Purple Reign – I Would Die 4 U

Marc Chagall, "On the Stretcher"

Marc Chagall, “On the Stretcher”

To be the absolute best at something, anything, in a city of eight million people takes a certain combination of skill, will, balance and, in most cases, luck. However minor that area of greatness is, once you are the best, that is it. The key piece of the puzzle seems to be that bit of luck. For an artist, it means having your works seen by a prominent critic and earning a prestigious exhibition at one of the better museums in Manhattan. For musicians, it means playing a great show in front of someone who matters, whether it be an agent, a producer, a club promoter or a famous bassist. For everyone else, it simply means working hard enough and being consistent enough to succeed in a given field. Health is a big part of consistency. More on that later.

Having earned its way into the playoffs by virtue of being a top 4 team during the regular season (2-seed), the men and women of Purple Reign converged on Riverside Park for the final games of the summer. It was a simple proposition, the simplest in sports: win a game, win another game, be crowned Zog Sports 2013 Co-Rec 11v11 Sunday Summer League Champions. Even major American professional sports, it is not so easy, with most teams having to beat more opponents, and in most cases having to beat them multiple times. We should consider ourselves lucky, even if it meant playing two games back-to-back on a Sunday afternoon.

Most of the team arrived at the field at least ten minutes before the scheduled kickoff time, at 1 p.m. On this particular occasion, I dodged the typical three-trains-and-a-bus itinerary which had served me for the majority of the season in favor of a valet service: my parents were in town for the weekend to help move me into college, and they dropped me off at the game before battling Riverside Drive for a parking space and becoming two of four civilian spectators Purple Reign ever had.

Upon arriving at the field, one of my teammates informed everyone that the yellow team, Be Audit You Can Be, had just won the first game and would be playing in the final. Our task at hand was one for which we had been preparing, mostly via email, all week. They say familiarity breeds contempt, and Purple Reign harbored no more contempt for any team in the league than the orange team, The Spice Weasels. It had been the only team to have beaten us all season, in the previous week, yet we had won our first game of the season handily against them. The ubiquitous Anwar made his return after shining in our loss, the customized Netherlands national team jersey seemingly pasted to his back.

To make it to the championship game, we had to beat this squad one more time. The first half of the game played out as a kind of chess match, with each side refusing to relinquish possession yet not pushing the ball far enough ahead to cause any real trouble. I stayed on the left side of the field, and most of the play occurred away from me; the few touches I did have came as a result of misdirected headers or deflected passes, and I was unable to maneuver around the defense in a manner to my liking. Matt, a forward/midfielder who, in the absence of team captain Stuart, had become the most important playmaker the previous week, again assumed the role of controlling possession in the middle of the pitch as a means of commencing charges to the goal.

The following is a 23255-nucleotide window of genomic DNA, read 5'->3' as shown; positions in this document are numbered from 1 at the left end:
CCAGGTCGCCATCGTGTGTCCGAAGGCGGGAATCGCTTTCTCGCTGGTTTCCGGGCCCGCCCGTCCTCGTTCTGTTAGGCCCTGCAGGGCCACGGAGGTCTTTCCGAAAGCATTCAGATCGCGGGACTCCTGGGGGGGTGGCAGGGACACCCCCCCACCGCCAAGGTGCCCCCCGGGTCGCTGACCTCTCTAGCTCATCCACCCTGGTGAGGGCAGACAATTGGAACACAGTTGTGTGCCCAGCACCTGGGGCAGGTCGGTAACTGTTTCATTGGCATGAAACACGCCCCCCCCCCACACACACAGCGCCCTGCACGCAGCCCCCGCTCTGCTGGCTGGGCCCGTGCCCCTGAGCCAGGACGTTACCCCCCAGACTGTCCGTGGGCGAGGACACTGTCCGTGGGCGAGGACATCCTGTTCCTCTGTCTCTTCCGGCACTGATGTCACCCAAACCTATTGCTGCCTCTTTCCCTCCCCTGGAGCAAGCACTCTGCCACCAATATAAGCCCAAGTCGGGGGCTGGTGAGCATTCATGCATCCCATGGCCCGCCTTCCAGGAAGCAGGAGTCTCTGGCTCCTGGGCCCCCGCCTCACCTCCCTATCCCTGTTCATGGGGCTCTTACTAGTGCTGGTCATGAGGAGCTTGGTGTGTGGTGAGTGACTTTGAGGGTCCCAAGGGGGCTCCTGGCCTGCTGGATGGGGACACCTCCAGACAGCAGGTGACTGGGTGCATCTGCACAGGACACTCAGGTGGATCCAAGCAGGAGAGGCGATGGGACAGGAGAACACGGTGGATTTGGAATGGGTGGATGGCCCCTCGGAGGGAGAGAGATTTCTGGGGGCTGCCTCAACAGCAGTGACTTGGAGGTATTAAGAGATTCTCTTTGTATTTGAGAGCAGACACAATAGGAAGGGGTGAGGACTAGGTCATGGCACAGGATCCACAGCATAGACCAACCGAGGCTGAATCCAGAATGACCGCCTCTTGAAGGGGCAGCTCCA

In a moment of foreshadowing, the forward opposite me, Charlie, took an ill-advised touch, and a defender slammed into his leg, propelling him to the ground. He laid writhing for a few minutes before Matt and I escorted him off the field, his arms around our shoulders in an effort to stay off his now bleeding leg. As in the week before, a lack of substitutes meant that every player counted, and having one get injured could spell serious trouble in a moment of extreme exhaustion.

In the meantime, we had put together several nice stretches of completed passes, but we failed to deliver a final touch. On one run in particular, Matt had broken past his defender only to find a pressing keeper and the help defense, propelling a shot which dribbled back to me. In my all-wielding power, I was able to direct a shot on goal…right at the keeper’s chest.

Re-enter Charlie. Minutes after looking like he was finished for the afternoon, he came back on as a sub and immediately re-asserted himself in our offensive strategy, winding the ball through and around defenders and taking pillow-soft touches near and in the goal box. His eye for anticipating a defender’s movement was unmatched, and it was a welcome surprise to have him back on the field so soon after appearing to have taken a critical hit to the HP. He punished foolish opponents for taking an early step to him and almost laughed when flying by them after waiting a split-second too long to tackle.

Finally, after an opposing corner was knocked away, we found ourselves on the counterattack and with the ball at my feet. Charlie and I were two-against-three, but because most of the play had happened on the other half of the field, the left side was wide open for me to push and draw the other defender. I took a few touches, calculating the proper moment to pass and keeping one eye to the ball and the other to the defenders around Charlie. I inched past my own defender and drew the attention of another, watching as Charlie made his move. I sent the ball to his feet, and as he turned he looked up to shoot. The initial shot was blocked but not held, and Charlie stuck with the rebound to slot it home and put us ahead for the time being, a lead we took into halftime.

Sure not to rest on our laurels, we started the second half strong, again holding as much of the ball as we could stand and completing  many strings of consecutive passes. The opposition started to play with increased vigor, however, and took more careful touches, which led to better chances. At one point, Anwar scurried into the box and dodged two defenders, sidestepping our sliding goalkeeper, Henry, only to be met by a wall of help defenders and retreated midfielders. Several shots and rebounds ensued before the ball rolled out of bounds, ending the scare. That play repeated itself a few minutes later from the other side, with only a blocked shot preventing a tie game.